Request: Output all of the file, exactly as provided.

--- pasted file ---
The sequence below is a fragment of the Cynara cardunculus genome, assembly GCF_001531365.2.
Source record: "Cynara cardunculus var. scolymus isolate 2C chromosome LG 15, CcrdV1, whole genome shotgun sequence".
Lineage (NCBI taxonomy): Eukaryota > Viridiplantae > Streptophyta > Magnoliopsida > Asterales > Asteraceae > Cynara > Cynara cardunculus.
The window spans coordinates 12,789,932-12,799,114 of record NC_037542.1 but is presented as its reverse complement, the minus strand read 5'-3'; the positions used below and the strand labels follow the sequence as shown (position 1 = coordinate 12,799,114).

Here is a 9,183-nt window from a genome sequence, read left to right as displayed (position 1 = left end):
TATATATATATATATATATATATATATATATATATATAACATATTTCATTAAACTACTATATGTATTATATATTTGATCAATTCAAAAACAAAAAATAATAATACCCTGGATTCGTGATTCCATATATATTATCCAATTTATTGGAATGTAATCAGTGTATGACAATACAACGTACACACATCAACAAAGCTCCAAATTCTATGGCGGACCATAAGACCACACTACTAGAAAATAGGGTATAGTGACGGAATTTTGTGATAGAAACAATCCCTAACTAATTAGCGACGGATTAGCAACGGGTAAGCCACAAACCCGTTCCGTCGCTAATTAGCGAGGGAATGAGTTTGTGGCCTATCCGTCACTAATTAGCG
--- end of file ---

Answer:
The sequence below is a fragment of the Cynara cardunculus genome, assembly GCF_001531365.2.
Source record: "Cynara cardunculus var. scolymus isolate 2C chromosome LG 15, CcrdV1, whole genome shotgun sequence".
Lineage (NCBI taxonomy): Eukaryota > Viridiplantae > Streptophyta > Magnoliopsida > Asterales > Asteraceae > Cynara > Cynara cardunculus.
The window spans coordinates 12,789,932-12,799,114 of record NC_037542.1 but is presented as its reverse complement, the minus strand read 5'-3'; the positions used below and the strand labels follow the sequence as shown (position 1 = coordinate 12,799,114).

Here is a 9,183-nt window from a genome sequence, read left to right as displayed (position 1 = left end):
TATATATATATATATATATATATATATATATATATATAACATATTTCATTAAACTACTATATGTATTATATATTTGATCAATTCAAAAACAAAAAATAATAATACCCTGGATTCGTGATTCCATATATATTATCCAATTTATTGGAATGTAATCAGTGTATGACAATACAACGTACACACATCAACAAAGCTCCAAATTCTATGGCGGACCATAAGACCACACTACTAGAAAATAGGGTATAGTGACGGAATTTTGTGATAGAAACAATCCCTAACTAATTAGCGACGGATTAGCAACGGGTAAGCCACAAACCCGTTCCGTCGCTAATTAGCGAGGGAATGAGTTTGTGGCCTATCCGTCACTAATTAGCG